Reporting from Washington — The Obama administration said Friday that it was planning additional economic sanctions against Iran and acknowledged that the Islamic Republic might be trying to manipulate the West by continuing slow-moving talks with the U.S. and five other major powers.
Gary Samore, the top White House official on nonproliferation, said in a speech in Washington that the U.S. and its allies would increase pressure on Tehran until it agreed to negotiations on its disputed nuclear program.
The West, he said, would "test how high Iran's pain threshold is."
Samore didn't specify what kind of punishment the administration was contemplating. But Western officials have said the next step would be to stiffen a round of sanctions imposed in July that seek to cut off international financing for Iran, restrict its trade and retard investment in its lucrative energy sector.
Samore's speech represents a striking shift from the administration's position Tuesday during discussions with Iran in Geneva, when U.S. officials said progress was being made at the meeting, which was also attended by China, Russia, Germany, France and Britain.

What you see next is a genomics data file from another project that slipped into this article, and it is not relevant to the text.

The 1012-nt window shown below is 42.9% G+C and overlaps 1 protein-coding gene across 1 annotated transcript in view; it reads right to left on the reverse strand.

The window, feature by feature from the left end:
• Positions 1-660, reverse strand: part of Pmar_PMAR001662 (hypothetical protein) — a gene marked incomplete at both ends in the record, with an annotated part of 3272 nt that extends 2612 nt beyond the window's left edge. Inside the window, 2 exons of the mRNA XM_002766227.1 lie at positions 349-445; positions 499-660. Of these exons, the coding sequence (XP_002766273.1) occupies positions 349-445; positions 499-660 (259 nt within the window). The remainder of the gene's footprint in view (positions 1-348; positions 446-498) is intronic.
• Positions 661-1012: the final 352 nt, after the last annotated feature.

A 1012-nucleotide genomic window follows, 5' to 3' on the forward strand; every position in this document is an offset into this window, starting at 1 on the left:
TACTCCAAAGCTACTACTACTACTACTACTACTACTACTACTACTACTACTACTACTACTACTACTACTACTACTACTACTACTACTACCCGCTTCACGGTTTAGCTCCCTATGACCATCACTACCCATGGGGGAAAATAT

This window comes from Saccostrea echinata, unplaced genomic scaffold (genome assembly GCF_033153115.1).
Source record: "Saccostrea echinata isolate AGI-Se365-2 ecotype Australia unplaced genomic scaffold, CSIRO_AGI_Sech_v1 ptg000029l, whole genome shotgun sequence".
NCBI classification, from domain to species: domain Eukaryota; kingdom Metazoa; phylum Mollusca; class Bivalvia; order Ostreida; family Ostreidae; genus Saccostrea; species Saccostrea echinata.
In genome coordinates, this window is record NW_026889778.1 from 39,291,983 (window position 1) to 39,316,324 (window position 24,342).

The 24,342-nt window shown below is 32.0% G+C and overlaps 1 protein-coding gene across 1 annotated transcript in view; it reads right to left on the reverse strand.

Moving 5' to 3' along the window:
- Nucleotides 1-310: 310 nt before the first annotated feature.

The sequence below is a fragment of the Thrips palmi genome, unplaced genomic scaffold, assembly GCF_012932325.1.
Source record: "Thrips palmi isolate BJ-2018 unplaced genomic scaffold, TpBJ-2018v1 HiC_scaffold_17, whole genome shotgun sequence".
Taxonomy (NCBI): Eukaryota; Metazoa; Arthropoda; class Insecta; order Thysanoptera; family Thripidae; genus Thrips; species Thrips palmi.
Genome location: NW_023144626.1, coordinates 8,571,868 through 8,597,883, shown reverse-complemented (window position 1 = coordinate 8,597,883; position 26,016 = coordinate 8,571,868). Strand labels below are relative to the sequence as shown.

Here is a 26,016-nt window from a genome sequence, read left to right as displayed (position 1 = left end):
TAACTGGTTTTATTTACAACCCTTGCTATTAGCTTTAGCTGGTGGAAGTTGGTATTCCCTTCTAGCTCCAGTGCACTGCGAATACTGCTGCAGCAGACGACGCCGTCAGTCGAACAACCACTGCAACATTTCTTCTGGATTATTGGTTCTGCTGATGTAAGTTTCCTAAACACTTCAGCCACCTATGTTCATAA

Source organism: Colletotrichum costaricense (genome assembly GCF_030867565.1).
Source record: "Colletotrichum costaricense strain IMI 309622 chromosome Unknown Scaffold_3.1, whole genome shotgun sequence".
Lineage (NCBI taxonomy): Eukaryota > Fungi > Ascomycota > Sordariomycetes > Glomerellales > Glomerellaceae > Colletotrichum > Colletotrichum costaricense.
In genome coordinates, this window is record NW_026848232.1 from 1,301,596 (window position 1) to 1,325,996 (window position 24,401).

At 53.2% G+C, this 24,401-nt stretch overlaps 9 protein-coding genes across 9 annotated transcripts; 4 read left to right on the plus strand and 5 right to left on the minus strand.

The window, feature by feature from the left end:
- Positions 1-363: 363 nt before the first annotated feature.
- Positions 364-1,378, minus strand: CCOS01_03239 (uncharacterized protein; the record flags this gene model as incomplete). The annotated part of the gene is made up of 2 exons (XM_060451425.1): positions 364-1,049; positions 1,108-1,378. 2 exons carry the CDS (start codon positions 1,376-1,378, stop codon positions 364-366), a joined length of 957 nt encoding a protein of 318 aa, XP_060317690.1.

"We and our allies are determined to maintain and even increase pressure," Samore told a gathering hosted by the Foundation for Defense of Democracies. "We need to send the message to Iran that sanctions will only increase if Iran avoids serious negotiations and will not be lifted until our concerns are fully addressed."
U.S. officials said before the Geneva meeting that they didn't want to meet with the Iranians "just for the sake of talking." They insisted that a new meeting would not be scheduled unless they saw signs that Iran was committed to serious discussions about its nuclear program.
The six powers at the Geneva talks agree that Iran has violated its obligations under the Nuclear Nonproliferation Treaty and that it should not be enriching uranium. Nevertheless, they also arranged to meet with Iran next month in Istanbul, Turkey.
Iranian officials have pronounced the Geneva meetings a diplomatic success because they were able to publicize their grievances against the West without giving ground on the nuclear issue.
The Obama administration is under pressure from Congress, Israel and some Arab states to halt the Iranian nuclear program before Tehran masters the ability to make a nuclear bomb. U.S. officials estimate that could take from one to three more years. Iran insists its program is for peaceful purposes only.